I'd like to offer an alternative to mike's method.

I too filter basically every single beer I make. I don't use the filter pads though, I use a 10inch household water filter housing and a 1 micron absolute pleated polyester filter cartridge. The original set-up cost is higher than if you use the hexagonal filter and pads.. but the cartridges are washable and good for upwards of 1000L of beer.

In general, I filter directly from my primary fermenter (I don't use a secondary) via gravity through the filter into a keg - but sometimes I will filter from keg to keg, it can be done via gravity, but I usually push it with a bit of C02 pressure.

Here's the filter unit. Note the red button in the top, which allows you to vent any gas that gets trapped in the cartridge.
Image Image Image

I will fill a keg with starsan, then push the startsan out with C02, through the filter. This sanitises the keg, sanitises the filter and purges both the keg and filter of all oxygen. I usually push the starsan into a spare keg... then that one is ready to go for next time and I don't waste the starsan.

Then its attach filter to primary and filter into the keg via gravity - this is not my actual system, I don't have a photo, but it is in nearly every way identical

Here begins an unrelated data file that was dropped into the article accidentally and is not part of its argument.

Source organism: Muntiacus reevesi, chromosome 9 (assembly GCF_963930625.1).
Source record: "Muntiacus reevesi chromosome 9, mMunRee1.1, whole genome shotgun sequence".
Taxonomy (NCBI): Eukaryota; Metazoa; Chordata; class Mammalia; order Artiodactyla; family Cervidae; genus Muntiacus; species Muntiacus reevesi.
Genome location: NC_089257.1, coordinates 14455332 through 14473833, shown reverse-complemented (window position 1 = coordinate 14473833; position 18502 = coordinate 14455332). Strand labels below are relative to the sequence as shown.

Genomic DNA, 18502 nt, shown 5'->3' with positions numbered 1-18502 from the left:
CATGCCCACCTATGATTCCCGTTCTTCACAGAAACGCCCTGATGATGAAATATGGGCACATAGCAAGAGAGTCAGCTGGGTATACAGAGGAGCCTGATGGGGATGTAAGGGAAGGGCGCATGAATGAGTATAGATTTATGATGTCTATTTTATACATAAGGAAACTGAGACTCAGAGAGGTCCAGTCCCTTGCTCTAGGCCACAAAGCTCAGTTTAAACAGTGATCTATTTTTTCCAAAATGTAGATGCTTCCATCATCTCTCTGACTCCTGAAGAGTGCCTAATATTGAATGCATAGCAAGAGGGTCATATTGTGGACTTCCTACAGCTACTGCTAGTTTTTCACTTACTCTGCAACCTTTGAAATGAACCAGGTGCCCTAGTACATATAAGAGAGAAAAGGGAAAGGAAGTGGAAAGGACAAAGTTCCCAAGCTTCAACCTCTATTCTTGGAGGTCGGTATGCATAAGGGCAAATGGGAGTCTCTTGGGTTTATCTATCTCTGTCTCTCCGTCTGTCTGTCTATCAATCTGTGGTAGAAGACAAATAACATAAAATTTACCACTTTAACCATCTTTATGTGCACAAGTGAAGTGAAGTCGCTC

Image

or occasionally If I have transfered a beer to a corny for aging, I will filter from keg to keg
Image

And of course... the money shot. Results! I add PVPP to the fermentor before filtering and with the 1 micron I get diamond bright beer with no chill haze, every single time. This is Denny Con's Rye IIPA and it was in the primary fermentor 2 days ago. Filtering does much of the work of aging and lagering and gets the beer from grain to brain much more speedily (a week or so will still improve this beer though)
Image

Hope that gives a little more info to any potential filterers out there.

Cheers

Thirsty
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Thirsty Boy
 
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Re: Filtering question for Mike McDole

Mon Apr 27, 2009 10:01 am

Thirsty Boy,
What model filter is that which you say is washable and reusable? I got that filter kit from morebeer.com but it uses spun polypropylene filters which are non-washable and only good for one 'session'. Granted they are $3 but a washable one sounds nice.
saq
 
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Re: Filtering question for Mike McDole

Tue Apr 28, 2009 2:15 pm

I don't have a brand name for you - sorry

But descriptively it is a

1 micron absolute
Pleated polyester
Washable filter

You can get cheaper ones - but they are made of thinner almost paper like stuff and aren't robust enough for multiple use.

Water filtration places will usually have them. Make sure you get good quality (usually American made in this case) filters and make sure its an absolute rating on the microns. Mine Cost about $65 Australian dollars - it will no doubt be stupidly less expensive in the US.

I use 8mm (5/16") John Guest pushfit gas and liquid connectors to deal with all the tubing - they are much much easier than barbs, clamps, nuts and tails etc etc

Cheers

Thirsty